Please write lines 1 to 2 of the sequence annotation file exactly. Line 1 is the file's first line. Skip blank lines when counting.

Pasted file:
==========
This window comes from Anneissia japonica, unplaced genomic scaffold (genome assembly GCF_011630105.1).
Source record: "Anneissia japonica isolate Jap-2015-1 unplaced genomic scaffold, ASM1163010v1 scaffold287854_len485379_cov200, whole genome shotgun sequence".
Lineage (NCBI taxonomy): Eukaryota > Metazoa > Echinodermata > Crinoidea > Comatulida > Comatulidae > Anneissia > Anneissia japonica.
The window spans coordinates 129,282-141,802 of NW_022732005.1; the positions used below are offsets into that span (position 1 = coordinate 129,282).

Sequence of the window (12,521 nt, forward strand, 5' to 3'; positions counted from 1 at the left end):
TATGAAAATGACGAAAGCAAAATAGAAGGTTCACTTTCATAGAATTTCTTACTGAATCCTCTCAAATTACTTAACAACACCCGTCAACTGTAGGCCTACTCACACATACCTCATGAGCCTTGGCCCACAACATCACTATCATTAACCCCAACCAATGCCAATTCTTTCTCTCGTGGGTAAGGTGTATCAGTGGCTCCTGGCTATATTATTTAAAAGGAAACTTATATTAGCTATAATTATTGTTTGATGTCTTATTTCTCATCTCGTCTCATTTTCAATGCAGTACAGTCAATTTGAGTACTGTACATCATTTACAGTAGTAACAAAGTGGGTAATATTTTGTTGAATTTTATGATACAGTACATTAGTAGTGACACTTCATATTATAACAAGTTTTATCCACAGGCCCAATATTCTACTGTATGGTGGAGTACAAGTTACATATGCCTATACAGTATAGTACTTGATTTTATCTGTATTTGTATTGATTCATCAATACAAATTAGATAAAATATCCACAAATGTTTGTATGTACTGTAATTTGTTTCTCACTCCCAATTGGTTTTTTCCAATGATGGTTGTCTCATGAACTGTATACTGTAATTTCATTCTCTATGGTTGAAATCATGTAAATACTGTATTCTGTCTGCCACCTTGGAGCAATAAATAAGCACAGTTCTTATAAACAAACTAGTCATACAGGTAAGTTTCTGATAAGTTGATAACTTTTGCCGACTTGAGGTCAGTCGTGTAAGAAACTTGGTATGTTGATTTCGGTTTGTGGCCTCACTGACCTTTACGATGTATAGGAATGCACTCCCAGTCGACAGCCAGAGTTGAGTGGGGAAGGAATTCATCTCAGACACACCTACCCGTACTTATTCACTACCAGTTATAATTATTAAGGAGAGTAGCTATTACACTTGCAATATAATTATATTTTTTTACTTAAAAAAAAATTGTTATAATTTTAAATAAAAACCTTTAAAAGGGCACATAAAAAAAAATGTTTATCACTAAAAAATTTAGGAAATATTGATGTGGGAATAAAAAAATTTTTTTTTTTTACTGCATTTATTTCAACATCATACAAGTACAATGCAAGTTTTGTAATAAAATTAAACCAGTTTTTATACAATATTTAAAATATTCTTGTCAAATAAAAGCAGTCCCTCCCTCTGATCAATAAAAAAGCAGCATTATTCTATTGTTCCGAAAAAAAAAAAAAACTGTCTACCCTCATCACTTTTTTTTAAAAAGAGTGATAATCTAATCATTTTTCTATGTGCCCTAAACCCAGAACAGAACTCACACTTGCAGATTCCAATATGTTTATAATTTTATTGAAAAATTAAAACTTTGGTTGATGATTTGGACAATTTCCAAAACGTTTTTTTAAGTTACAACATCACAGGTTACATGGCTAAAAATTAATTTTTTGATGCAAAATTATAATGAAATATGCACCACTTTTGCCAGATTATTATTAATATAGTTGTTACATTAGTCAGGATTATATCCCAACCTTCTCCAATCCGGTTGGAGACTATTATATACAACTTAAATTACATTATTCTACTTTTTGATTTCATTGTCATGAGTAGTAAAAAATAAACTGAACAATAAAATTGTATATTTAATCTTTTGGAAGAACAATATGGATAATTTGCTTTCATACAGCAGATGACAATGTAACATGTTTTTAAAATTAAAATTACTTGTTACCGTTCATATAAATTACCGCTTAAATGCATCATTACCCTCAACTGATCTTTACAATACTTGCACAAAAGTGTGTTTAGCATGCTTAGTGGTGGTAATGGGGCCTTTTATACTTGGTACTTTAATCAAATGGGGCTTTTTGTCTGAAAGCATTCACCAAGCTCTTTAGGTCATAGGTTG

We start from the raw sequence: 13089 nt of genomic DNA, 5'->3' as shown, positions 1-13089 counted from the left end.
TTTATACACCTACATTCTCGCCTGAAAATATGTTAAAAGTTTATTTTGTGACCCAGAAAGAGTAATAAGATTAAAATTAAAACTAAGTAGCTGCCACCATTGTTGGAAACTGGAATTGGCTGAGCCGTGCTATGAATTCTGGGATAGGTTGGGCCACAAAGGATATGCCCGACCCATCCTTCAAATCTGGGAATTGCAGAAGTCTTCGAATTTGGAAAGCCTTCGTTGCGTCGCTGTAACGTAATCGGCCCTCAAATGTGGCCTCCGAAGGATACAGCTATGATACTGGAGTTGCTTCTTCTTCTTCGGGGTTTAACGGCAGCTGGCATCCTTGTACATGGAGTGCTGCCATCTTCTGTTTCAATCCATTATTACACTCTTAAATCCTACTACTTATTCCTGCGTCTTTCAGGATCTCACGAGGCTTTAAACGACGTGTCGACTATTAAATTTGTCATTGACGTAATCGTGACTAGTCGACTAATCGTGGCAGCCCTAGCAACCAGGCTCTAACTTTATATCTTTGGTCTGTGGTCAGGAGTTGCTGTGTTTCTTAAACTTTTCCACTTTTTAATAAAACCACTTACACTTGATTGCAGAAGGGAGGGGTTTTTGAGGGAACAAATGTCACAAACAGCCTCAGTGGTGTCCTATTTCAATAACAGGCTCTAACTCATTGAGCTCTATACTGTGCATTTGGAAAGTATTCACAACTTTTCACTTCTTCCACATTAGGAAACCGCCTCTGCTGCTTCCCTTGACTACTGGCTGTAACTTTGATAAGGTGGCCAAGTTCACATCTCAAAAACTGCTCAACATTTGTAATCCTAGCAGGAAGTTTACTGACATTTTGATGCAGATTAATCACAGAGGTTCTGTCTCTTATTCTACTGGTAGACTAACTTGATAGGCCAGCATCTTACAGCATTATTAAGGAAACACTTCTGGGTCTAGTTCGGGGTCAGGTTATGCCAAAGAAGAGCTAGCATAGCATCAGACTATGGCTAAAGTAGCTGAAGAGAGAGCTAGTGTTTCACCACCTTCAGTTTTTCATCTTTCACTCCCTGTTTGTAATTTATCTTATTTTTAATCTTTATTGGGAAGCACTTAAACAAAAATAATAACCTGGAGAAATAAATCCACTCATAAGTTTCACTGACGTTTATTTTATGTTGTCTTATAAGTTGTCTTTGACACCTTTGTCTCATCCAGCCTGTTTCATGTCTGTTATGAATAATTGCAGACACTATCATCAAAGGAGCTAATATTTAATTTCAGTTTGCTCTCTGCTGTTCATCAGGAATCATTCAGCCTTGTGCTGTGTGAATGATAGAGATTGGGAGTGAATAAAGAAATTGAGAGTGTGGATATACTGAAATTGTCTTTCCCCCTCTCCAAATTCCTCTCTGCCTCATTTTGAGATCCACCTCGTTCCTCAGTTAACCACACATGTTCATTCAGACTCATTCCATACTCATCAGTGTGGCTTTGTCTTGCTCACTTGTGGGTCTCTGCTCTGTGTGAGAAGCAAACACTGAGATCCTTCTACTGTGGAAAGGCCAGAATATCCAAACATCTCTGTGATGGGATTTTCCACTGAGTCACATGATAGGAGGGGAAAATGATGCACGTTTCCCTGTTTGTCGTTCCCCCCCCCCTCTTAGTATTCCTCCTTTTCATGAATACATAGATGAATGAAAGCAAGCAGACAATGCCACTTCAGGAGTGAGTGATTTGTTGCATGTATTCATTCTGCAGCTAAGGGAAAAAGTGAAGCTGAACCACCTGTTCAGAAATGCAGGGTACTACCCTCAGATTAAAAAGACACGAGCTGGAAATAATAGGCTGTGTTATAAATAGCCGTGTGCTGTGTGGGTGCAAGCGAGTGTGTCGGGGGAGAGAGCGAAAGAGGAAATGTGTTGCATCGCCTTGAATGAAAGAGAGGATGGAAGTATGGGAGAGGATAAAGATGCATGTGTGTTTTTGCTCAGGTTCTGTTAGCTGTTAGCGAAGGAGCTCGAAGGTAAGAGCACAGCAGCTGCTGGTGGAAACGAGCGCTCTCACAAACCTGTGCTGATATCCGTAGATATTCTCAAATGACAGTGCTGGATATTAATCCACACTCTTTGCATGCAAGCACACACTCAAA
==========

This window comes from Anneissia japonica, unplaced genomic scaffold (genome assembly GCF_011630105.1).
Source record: "Anneissia japonica isolate Jap-2015-1 unplaced genomic scaffold, ASM1163010v1 scaffold287854_len485379_cov200, whole genome shotgun sequence".